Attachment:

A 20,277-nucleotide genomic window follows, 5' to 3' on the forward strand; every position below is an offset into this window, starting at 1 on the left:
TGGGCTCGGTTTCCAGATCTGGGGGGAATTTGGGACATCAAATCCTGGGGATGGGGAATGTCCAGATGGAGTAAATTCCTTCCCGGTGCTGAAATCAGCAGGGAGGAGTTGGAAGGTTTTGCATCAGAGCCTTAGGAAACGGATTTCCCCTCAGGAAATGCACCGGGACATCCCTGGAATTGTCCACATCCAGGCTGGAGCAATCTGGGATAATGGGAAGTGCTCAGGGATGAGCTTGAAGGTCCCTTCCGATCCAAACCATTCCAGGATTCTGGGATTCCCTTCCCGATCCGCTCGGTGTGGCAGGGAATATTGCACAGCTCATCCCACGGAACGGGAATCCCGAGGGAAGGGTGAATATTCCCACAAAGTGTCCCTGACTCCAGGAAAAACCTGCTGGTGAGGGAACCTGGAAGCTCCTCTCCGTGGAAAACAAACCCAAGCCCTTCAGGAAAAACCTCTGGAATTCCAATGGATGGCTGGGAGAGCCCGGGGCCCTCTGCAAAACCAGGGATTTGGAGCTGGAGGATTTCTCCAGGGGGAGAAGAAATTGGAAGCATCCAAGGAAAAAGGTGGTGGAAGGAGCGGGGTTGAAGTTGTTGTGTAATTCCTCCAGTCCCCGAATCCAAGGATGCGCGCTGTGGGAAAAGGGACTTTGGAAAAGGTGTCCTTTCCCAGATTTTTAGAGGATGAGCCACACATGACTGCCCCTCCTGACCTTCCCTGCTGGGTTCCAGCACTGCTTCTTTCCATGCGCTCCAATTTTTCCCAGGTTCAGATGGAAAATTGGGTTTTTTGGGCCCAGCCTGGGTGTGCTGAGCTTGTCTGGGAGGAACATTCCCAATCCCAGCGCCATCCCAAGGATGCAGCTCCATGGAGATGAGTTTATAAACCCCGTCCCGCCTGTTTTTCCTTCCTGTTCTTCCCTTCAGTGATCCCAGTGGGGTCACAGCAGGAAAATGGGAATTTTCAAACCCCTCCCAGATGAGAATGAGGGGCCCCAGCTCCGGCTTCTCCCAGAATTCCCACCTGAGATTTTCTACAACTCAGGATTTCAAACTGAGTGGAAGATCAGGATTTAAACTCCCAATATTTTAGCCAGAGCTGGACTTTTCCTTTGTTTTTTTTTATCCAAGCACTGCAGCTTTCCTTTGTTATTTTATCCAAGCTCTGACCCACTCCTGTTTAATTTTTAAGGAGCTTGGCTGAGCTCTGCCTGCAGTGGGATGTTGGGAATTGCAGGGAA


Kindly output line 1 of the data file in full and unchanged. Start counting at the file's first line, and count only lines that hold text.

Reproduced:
A 20,277-nucleotide genomic window follows, 5' to 3' on the forward strand; every position below is an offset into this window, starting at 1 on the left: